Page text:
Scientists from NASA, the Centers for Disease Control, and the University of Alabama have formed an unusual partnership to track and fight disease. They’re using satellite data to map and correlate: asthma rates with weather and pollen data; childhood cancer with traffic patterns; birth defects with air pollution information. More information here, and also here.
Also, researchers are combining epidemiological (having to do with the causes and distribution of disease) data on stroke, which is particularly prevalent in the southeastern U.S. (including Kentucky), with satellite data on air quality, temperature, humidity, and other environmental factors to determine whether there’s any correlation.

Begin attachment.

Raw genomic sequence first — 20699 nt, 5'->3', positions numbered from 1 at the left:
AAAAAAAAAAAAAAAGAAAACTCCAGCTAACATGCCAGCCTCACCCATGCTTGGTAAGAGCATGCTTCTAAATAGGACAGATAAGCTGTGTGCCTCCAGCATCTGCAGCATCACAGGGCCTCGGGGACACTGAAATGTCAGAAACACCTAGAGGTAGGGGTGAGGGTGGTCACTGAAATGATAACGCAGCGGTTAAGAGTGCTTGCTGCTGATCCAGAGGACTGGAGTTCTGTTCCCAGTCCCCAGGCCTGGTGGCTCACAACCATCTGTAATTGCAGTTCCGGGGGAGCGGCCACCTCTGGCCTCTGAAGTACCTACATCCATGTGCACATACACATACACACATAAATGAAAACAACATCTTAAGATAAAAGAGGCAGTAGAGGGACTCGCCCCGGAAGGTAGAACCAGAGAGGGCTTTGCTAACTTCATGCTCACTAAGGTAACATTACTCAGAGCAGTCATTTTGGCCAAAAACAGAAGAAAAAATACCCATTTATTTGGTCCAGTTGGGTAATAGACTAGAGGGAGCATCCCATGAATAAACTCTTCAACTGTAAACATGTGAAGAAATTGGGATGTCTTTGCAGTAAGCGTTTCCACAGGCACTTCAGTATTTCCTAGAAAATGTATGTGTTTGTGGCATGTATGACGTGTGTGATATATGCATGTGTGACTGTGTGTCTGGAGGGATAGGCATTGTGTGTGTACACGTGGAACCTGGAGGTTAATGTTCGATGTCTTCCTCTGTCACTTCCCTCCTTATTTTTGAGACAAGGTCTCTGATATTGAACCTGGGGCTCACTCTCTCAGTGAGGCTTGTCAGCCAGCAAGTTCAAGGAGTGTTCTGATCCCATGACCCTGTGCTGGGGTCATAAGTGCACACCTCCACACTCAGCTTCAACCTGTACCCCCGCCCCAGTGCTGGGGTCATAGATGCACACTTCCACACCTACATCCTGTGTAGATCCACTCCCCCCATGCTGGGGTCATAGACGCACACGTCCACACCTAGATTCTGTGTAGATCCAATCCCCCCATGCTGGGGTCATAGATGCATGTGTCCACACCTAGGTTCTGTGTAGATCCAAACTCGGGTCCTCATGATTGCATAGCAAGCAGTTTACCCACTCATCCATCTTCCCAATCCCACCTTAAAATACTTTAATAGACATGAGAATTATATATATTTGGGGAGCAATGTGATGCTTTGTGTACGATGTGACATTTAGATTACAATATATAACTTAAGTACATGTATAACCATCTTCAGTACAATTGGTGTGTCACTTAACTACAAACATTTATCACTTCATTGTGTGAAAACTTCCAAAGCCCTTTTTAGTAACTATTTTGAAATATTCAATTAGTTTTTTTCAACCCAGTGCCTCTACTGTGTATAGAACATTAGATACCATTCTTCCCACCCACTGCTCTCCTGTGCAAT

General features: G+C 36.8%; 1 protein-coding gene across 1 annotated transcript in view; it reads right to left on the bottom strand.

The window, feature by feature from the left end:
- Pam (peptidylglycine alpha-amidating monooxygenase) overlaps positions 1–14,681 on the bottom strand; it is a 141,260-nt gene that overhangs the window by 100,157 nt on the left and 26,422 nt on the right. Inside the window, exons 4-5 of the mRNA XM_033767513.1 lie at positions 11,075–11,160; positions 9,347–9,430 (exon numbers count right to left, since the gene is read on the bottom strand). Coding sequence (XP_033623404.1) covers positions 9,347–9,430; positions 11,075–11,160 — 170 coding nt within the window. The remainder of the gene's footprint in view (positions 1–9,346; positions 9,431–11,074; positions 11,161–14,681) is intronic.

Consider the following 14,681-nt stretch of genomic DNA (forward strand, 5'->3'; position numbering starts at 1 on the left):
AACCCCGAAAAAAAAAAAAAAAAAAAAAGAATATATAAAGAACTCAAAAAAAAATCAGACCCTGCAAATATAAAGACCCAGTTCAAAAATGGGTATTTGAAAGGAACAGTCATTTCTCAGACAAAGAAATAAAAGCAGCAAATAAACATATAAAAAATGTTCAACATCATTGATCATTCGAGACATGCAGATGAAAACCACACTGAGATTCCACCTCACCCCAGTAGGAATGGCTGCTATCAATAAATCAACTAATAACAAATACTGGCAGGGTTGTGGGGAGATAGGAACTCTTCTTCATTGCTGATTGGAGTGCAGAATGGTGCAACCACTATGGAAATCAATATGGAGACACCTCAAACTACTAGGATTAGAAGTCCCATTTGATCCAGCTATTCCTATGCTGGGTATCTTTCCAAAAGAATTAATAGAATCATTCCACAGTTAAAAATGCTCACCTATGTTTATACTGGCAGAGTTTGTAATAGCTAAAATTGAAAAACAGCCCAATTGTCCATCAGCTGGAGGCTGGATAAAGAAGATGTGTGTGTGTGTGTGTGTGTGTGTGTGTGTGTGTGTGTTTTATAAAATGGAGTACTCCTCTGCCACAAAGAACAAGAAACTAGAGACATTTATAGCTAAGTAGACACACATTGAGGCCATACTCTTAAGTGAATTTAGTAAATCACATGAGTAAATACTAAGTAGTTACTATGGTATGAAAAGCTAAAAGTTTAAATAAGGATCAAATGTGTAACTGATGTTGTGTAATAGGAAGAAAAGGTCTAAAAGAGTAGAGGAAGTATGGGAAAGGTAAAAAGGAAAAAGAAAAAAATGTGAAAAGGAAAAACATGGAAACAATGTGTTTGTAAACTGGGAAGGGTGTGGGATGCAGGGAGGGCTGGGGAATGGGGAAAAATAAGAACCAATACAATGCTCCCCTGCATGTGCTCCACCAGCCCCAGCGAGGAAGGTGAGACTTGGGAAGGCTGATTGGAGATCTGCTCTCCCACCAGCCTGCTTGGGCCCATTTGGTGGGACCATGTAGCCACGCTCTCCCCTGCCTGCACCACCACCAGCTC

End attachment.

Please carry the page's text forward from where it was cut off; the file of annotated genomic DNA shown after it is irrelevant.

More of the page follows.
The applications seem almost limitless, in a way. Imagine mapping climate data and famine, drought and intestinal diseases. When scientific disciplines collaborate and learn each other’s languages (that first conversation between a public health Ph.D and NASA engineer must have been interesting), discoveries can’t be too far off.